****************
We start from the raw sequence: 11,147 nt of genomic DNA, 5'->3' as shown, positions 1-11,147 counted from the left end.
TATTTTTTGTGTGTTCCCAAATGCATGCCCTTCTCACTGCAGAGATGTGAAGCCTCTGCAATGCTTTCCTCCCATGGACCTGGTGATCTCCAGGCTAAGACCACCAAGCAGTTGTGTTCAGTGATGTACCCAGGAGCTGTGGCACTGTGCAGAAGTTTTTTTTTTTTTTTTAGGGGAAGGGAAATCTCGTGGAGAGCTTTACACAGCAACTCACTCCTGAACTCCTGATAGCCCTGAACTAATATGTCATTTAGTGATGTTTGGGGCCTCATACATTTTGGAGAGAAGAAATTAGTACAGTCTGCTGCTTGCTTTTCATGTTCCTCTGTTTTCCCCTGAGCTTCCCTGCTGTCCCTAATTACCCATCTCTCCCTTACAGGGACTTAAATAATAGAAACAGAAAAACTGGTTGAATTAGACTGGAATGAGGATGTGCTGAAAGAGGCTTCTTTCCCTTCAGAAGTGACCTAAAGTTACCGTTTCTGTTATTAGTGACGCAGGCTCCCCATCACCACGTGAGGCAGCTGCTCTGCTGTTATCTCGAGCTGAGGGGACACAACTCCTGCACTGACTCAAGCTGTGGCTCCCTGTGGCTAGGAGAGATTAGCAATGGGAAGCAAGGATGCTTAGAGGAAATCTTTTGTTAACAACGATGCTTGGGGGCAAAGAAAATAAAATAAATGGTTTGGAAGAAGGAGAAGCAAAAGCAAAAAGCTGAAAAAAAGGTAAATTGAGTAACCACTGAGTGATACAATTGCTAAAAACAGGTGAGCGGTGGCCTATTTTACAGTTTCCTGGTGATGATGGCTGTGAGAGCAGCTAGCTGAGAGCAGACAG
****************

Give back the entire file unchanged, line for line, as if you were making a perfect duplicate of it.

We start from the raw sequence: 11,147 nt of genomic DNA, 5'->3' as shown, positions 1-11,147 counted from the left end.
TATTTTTTGTGTGTTCCCAAATGCATGCCCTTCTCACTGCAGAGATGTGAAGCCTCTGCAATGCTTTCCTCCCATGGACCTGGTGATCTCCAGGCTAAGACCACCAAGCAGTTGTGTTCAGTGATGTACCCAGGAGCTGTGGCACTGTGCAGAAGTTTTTTTTTTTTTTTTAGGGGAAGGGAAATCTCGTGGAGAGCTTTACACAGCAACTCACTCCTGAACTCCTGATAGCCCTGAACTAATATGTCATTTAGTGATGTTTGGGGCCTCATACATTTTGGAGAGAAGAAATTAGTACAGTCTGCTGCTTGCTTTTCATGTTCCTCTGTTTTCCCCTGAGCTTCCCTGCTGTCCCTAATTACCCATCTCTCCCTTACAGGGACTTAAATAATAGAAACAGAAAAACTGGTTGAATTAGACTGGAATGAGGATGTGCTGAAAGAGGCTTCTTTCCCTTCAGAAGTGACCTAAAGTTACCGTTTCTGTTATTAGTGACGCAGGCTCCCCATCACCACGTGAGGCAGCTGCTCTGCTGTTATCTCGAGCTGAGGGGACACAACTCCTGCACTGACTCAAGCTGTGGCTCCCTGTGGCTAGGAGAGATTAGCAATGGGAAGCAAGGATGCTTAGAGGAAATCTTTTGTTAACAACGATGCTTGGGGGCAAAGAAAATAAAATAAATGGTTTGGAAGAAGGAGAAGCAAAAGCAAAAAGCTGAAAAAAAGGTAAATTGAGTAACCACTGAGTGATACAATTGCTAAAAACAGGTGAGCGGTGGCCTATTTTACAGTTTCCTGGTGATGATGGCTGTGAGAGCAGCTAGCTGAGAGCAGACAG